The 57-year-old waived his right to anonymity earlier this week to reveal that the Blues paid him £50,000 not to go public with the allegations that he was sexually abused by ex-coach Eddie Heath in the 1970s.
Chelsea released a statement on Saturday evening, declaring that a full external review would be launched to explore whether a proper investigation was carried out when Johnson's claims first came to light, while also exploring why it was not reported to both the Football Association and Premier League.
"We are fully committed to ensuring the safety and well-being of all children and young people who are in our care or attending our premises," the statement read. "Their welfare is of paramount importance. We pay tribute to the enormous courage of the people who have spoken out about the horrific abuse which they endured, including former Chelsea player Gary Johnson.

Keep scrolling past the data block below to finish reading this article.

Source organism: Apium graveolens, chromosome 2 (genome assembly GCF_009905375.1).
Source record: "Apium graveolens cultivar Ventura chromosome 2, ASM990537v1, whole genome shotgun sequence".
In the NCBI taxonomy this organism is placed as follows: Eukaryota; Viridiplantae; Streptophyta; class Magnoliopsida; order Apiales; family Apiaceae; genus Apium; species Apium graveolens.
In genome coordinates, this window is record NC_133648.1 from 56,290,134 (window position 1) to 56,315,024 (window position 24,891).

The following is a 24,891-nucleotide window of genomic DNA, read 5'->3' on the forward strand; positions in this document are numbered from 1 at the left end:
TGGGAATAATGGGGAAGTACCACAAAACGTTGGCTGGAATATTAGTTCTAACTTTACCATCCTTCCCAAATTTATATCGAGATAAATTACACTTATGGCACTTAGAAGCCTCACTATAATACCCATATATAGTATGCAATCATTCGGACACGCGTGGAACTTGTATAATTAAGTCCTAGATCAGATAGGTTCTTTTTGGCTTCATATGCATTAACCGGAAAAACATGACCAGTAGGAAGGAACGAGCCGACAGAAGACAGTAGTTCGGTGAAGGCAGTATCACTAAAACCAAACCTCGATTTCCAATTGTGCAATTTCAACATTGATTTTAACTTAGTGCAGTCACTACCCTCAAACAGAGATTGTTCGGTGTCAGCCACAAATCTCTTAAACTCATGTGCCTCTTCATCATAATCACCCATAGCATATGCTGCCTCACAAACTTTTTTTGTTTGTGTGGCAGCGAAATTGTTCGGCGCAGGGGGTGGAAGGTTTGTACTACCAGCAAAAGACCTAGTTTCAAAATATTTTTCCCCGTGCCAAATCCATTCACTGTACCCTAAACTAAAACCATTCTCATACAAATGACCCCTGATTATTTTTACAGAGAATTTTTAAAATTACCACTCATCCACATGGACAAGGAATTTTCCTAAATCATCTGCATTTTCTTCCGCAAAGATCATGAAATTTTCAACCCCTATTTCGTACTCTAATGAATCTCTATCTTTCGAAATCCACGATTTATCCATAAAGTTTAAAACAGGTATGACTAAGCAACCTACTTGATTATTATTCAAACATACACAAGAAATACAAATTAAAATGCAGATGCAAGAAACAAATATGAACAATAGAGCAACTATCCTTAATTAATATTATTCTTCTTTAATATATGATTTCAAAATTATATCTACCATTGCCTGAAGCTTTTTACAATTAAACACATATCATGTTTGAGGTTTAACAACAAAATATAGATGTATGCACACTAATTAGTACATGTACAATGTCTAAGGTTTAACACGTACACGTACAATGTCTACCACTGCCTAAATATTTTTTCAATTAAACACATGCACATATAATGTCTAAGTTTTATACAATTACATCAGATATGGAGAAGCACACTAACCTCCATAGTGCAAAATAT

"We recognise that to do so, after carrying the burden of those events for so long, must have been an extremely difficult thing to do. This is a challenge for all clubs and everyone involved in the game. As a club, we are absolutely determined to do the right thing - to fully support those affected, and the investigations being carried out.
"We are working with the Premier League, the Football Association and the police in helping all victims. It is clear that Gary Johnson suffered unacceptably while in our employment in the 1970s for which the club apologises profusely."
Heath, a chief scout at Stamford Bridge for more than a decade until 1979, died before the allegations came to light.